By queen Lyla Cockerill

You may have heard of candle lights and Christmas lights, but have you ever heard of the lights of luminary? The village of Leesburg hosts a luminary event each year on the second Saturday of December to bring people of the community together. For Leesburg and others who celebrate, the luminary is a tradition where you place little candles around your house, on sidewalks or along road sides. It can be celebrated by anyone and has been a holiday tradition for many years. The lights of the luminary have a special way of bringing people together.

The tradition of luminary comes from Mexico, around the 16th century. Luminaries were tiny stacks of sticks, shaped into squares, and set aflame. Over time, they transformed into small, white paper bags with sand at the bottom and a candle inside. Roman Catholic churches believed the lights would guide the spirit of Christ to people’s homes. In Spain, people believed the lights would guide Christians to church. Now, luminaries are thought of more in the way people think of Christmas lights — something pretty and decorative to look at. Leesburg will celebrate its 32nd luminary.

Each year, my family and I celebrate by putting luminary candles up at my house. When we finish putting them up, we go to town to see the others. We walk around and go into stores, meet with friends, go to the bank and get delicious hot chocolate, go the bakery for some sweet treats, and we even go visit Santa. After, we take time to admire all of the beautiful houses, streets and sidewalks covered in glowing luminary lights. At the end of the day we go home and sit by the warm fireplace, drinking hot cocoa with extra marshmallows, and we watch Christmas movies. It’s our own little tradition that takes place the night of the luminaria.

There is something magical about the lights of luminary event that brings people together. Some people say that the event is a reminder to honor the people who have passed away. Others say it is a reminder of the religious message of Christ and His love for people. Many more participate just for the beautiful decorations. For me, the luminary brings the joy and excitement of the holiday season to come. I think the magic is that it doesn’t really matter why you celebrate — the lights connect us together.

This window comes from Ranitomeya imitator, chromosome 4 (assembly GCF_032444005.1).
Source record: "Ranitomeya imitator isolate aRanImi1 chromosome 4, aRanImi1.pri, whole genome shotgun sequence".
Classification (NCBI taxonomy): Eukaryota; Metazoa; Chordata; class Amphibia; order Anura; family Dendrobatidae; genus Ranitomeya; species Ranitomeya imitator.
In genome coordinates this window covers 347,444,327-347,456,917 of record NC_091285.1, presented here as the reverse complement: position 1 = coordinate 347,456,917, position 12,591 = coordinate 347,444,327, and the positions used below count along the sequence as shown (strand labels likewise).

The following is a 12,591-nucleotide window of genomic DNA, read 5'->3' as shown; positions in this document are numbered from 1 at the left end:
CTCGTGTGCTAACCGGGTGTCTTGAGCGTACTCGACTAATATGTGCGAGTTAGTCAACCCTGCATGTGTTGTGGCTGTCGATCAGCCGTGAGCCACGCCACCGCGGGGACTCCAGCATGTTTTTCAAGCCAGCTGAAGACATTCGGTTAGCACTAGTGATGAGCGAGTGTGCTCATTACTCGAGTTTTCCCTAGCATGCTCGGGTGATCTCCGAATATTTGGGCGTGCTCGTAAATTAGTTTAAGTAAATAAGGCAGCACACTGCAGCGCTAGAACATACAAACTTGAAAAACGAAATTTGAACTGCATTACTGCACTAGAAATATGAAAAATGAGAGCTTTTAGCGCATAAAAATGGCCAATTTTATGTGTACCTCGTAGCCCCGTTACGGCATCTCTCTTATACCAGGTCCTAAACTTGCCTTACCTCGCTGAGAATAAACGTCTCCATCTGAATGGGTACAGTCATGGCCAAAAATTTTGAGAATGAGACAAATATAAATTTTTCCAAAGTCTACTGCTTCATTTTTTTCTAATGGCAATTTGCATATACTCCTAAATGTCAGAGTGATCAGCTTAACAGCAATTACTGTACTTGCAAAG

So, this year as you are making holiday plans, be sure not to miss this special event. It is an event rooted in history and celebrated locally for decades. It brings the entire community together, not just physically to see the lights, but also spiritually to enjoy them. There is no other event in the village of Leesburg more widely celebrated. So, grab your neighbor and witness the magic yourself.

Pictured are the sixth-graders who were selected as royalty at the 32 annual Leesburg Luminaria event earlier this month. They were the authors of essays on “What Luminaria Sunday Means To Me.” Written by Fairfield sixth-graders and anonymously judged by Fairfield senior English classes, the compositions reflect the Lions Club mission of spreading light by sending eye glasses throughout the world. Pictured (l-r) are king Joel Matthews, prince Brady Binegar, princess Paisley Stahlhut and queen Lyla Cockerill.
https://www.timesgazette.com/wp-content/uploads/sites/33/2021/12/web1_Luminaria-royalty.jpgPictured are the sixth-graders who were selected as royalty at the 32 annual Leesburg Luminaria event earlier this month. They were the authors of essays on “What Luminaria Sunday Means To Me.” Written by Fairfield sixth-graders and anonymously judged by Fairfield senior English classes, the compositions reflect the Lions Club mission of spreading light by sending eye glasses throughout the world. Pictured (l-r) are king Joel Matthews, prince Brady Binegar, princess Paisley Stahlhut and queen Lyla Cockerill. Photo courtesy of Jay Newland
Sixth-graders Mathews, Cockerill win essay contest